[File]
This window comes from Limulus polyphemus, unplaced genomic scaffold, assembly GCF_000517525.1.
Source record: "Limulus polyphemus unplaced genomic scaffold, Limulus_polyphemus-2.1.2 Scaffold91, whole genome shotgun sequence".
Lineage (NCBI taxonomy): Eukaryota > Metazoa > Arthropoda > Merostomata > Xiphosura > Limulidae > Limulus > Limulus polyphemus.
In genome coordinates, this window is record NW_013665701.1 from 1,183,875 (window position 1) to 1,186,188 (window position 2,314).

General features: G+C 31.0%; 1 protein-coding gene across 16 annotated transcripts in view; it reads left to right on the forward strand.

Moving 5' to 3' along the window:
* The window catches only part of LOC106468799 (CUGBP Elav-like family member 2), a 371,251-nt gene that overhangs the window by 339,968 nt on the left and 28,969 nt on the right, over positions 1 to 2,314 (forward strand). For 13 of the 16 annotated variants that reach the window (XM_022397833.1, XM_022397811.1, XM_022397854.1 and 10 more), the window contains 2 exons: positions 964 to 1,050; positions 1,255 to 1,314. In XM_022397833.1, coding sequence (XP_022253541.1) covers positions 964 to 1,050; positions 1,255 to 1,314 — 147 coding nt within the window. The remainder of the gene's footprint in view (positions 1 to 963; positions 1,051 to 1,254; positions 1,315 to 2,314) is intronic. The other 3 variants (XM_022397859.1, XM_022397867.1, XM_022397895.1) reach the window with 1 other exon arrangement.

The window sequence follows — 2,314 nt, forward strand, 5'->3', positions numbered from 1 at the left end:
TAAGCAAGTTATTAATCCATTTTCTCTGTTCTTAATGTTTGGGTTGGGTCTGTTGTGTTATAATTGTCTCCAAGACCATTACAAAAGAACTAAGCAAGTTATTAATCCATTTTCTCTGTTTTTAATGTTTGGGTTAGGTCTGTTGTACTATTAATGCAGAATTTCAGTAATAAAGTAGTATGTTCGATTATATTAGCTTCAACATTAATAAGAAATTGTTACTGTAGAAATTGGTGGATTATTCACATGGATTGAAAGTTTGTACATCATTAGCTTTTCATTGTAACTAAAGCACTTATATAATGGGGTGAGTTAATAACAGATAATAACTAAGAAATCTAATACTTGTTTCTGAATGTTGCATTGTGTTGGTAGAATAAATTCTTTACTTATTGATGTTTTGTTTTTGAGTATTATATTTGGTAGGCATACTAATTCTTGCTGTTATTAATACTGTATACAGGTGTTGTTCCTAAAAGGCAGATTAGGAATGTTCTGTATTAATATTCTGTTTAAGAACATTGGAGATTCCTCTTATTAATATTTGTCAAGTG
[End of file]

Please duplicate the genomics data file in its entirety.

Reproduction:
This window comes from Limulus polyphemus, unplaced genomic scaffold, assembly GCF_000517525.1.
Source record: "Limulus polyphemus unplaced genomic scaffold, Limulus_polyphemus-2.1.2 Scaffold91, whole genome shotgun sequence".
Lineage (NCBI taxonomy): Eukaryota > Metazoa > Arthropoda > Merostomata > Xiphosura > Limulidae > Limulus > Limulus polyphemus.
In genome coordinates, this window is record NW_013665701.1 from 1,183,875 (window position 1) to 1,186,188 (window position 2,314).

General features: G+C 31.0%; 1 protein-coding gene across 16 annotated transcripts in view; it reads left to right on the forward strand.

Moving 5' to 3' along the window:
* The window catches only part of LOC106468799 (CUGBP Elav-like family member 2), a 371,251-nt gene that overhangs the window by 339,968 nt on the left and 28,969 nt on the right, over positions 1 to 2,314 (forward strand). For 13 of the 16 annotated variants that reach the window (XM_022397833.1, XM_022397811.1, XM_022397854.1 and 10 more), the window contains 2 exons: positions 964 to 1,050; positions 1,255 to 1,314. In XM_022397833.1, coding sequence (XP_022253541.1) covers positions 964 to 1,050; positions 1,255 to 1,314 — 147 coding nt within the window. The remainder of the gene's footprint in view (positions 1 to 963; positions 1,051 to 1,254; positions 1,315 to 2,314) is intronic. The other 3 variants (XM_022397859.1, XM_022397867.1, XM_022397895.1) reach the window with 1 other exon arrangement.

The window sequence follows — 2,314 nt, forward strand, 5'->3', positions numbered from 1 at the left end:
TAAGCAAGTTATTAATCCATTTTCTCTGTTCTTAATGTTTGGGTTGGGTCTGTTGTGTTATAATTGTCTCCAAGACCATTACAAAAGAACTAAGCAAGTTATTAATCCATTTTCTCTGTTTTTAATGTTTGGGTTAGGTCTGTTGTACTATTAATGCAGAATTTCAGTAATAAAGTAGTATGTTCGATTATATTAGCTTCAACATTAATAAGAAATTGTTACTGTAGAAATTGGTGGATTATTCACATGGATTGAAAGTTTGTACATCATTAGCTTTTCATTGTAACTAAAGCACTTATATAATGGGGTGAGTTAATAACAGATAATAACTAAGAAATCTAATACTTGTTTCTGAATGTTGCATTGTGTTGGTAGAATAAATTCTTTACTTATTGATGTTTTGTTTTTGAGTATTATATTTGGTAGGCATACTAATTCTTGCTGTTATTAATACTGTATACAGGTGTTGTTCCTAAAAGGCAGATTAGGAATGTTCTGTATTAATATTCTGTTTAAGAACATTGGAGATTCCTCTTATTAATATTTGTCAAGTG